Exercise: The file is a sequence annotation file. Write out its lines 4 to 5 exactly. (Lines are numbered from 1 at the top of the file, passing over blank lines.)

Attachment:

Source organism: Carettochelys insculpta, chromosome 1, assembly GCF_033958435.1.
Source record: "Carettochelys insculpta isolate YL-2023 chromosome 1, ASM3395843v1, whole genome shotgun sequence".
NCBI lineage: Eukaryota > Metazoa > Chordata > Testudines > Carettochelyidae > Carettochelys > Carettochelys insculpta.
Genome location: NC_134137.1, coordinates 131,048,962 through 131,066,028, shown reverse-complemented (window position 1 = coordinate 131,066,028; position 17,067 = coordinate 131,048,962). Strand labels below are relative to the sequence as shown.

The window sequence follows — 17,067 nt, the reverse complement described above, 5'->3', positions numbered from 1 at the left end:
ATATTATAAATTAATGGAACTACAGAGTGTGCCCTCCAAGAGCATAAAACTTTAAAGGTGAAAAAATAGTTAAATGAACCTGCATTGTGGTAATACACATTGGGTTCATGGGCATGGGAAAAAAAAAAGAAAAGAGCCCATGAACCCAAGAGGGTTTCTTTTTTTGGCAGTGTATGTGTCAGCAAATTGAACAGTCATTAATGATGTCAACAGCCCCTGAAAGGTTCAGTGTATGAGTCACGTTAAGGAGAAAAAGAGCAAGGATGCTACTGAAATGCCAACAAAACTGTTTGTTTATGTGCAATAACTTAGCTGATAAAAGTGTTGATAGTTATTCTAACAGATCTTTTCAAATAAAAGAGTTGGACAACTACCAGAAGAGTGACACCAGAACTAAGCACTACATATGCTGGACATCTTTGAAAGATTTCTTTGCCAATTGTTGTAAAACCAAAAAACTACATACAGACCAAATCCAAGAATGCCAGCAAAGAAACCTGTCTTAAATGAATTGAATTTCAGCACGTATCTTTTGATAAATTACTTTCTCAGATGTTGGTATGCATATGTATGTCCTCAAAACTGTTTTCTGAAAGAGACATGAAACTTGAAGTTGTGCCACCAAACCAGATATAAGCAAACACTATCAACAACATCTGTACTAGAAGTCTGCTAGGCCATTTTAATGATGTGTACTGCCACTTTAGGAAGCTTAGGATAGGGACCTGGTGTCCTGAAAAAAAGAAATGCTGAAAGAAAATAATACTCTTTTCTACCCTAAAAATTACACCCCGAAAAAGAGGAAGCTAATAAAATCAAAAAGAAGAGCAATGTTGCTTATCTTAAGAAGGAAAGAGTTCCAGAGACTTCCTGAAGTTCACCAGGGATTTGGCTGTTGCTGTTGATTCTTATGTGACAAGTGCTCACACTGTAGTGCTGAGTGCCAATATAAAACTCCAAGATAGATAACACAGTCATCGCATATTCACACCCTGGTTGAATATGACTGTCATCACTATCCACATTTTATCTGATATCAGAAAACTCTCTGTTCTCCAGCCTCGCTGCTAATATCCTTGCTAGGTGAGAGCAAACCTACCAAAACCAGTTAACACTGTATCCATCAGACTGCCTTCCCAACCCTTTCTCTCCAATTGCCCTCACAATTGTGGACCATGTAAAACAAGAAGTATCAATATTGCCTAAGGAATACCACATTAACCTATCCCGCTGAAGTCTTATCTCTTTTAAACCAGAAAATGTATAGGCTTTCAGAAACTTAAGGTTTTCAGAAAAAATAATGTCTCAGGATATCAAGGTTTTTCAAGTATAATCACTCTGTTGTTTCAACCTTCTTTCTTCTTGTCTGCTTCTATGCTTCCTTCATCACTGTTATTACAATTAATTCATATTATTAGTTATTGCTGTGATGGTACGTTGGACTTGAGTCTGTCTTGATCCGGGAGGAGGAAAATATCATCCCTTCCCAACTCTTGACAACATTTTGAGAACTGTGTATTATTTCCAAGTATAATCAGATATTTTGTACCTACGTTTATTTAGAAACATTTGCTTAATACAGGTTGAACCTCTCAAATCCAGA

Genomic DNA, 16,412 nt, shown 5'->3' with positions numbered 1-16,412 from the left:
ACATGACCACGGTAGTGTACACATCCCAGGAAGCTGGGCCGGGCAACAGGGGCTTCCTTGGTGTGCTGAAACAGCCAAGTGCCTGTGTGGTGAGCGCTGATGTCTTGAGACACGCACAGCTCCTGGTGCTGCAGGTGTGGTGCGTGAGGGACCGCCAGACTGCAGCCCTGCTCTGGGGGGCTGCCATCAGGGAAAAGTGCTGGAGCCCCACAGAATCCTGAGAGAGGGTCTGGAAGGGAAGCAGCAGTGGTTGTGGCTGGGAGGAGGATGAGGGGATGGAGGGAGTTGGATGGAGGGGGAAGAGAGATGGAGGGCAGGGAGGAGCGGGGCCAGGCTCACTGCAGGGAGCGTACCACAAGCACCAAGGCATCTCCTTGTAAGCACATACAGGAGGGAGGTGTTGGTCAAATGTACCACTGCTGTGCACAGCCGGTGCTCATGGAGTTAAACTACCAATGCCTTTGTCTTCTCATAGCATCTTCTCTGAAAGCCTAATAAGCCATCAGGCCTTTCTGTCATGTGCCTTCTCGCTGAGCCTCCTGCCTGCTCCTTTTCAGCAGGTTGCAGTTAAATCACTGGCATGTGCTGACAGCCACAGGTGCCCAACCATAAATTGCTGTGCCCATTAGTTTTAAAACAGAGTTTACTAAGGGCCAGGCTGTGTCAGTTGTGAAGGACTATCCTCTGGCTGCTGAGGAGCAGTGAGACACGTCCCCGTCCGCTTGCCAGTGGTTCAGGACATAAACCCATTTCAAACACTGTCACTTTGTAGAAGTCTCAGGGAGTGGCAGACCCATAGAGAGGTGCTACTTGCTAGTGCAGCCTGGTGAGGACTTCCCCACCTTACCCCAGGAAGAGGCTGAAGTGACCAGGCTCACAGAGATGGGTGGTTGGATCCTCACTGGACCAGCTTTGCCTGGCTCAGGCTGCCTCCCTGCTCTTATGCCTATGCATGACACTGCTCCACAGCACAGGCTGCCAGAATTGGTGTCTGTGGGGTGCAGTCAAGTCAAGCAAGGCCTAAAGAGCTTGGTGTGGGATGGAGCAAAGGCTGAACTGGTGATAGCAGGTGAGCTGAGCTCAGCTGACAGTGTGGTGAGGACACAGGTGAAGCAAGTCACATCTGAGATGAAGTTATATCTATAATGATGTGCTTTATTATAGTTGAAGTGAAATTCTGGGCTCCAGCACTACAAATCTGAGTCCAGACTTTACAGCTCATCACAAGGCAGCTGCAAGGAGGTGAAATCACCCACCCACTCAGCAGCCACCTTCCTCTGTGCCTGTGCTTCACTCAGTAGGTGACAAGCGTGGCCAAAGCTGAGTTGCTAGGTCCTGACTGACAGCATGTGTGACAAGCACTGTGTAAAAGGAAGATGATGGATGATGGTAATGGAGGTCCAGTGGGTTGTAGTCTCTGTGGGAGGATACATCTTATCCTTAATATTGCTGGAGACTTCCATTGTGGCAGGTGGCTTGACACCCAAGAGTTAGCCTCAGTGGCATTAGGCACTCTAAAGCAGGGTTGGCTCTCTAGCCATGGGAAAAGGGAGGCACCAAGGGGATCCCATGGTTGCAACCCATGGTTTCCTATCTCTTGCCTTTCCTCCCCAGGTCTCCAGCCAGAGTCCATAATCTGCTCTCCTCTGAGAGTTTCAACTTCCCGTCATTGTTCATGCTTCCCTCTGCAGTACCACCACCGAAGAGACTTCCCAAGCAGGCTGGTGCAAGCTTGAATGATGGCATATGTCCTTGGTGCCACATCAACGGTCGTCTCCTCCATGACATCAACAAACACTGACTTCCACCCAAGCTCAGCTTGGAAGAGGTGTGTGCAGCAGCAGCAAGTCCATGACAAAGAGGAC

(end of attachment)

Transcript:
Genome location: NC_134137.1, coordinates 131,048,962 through 131,066,028, shown reverse-complemented (window position 1 = coordinate 131,066,028; position 17,067 = coordinate 131,048,962). Strand labels below are relative to the sequence as shown.

The window sequence follows — 17,067 nt, the reverse complement described above, 5'->3', positions numbered from 1 at the left end: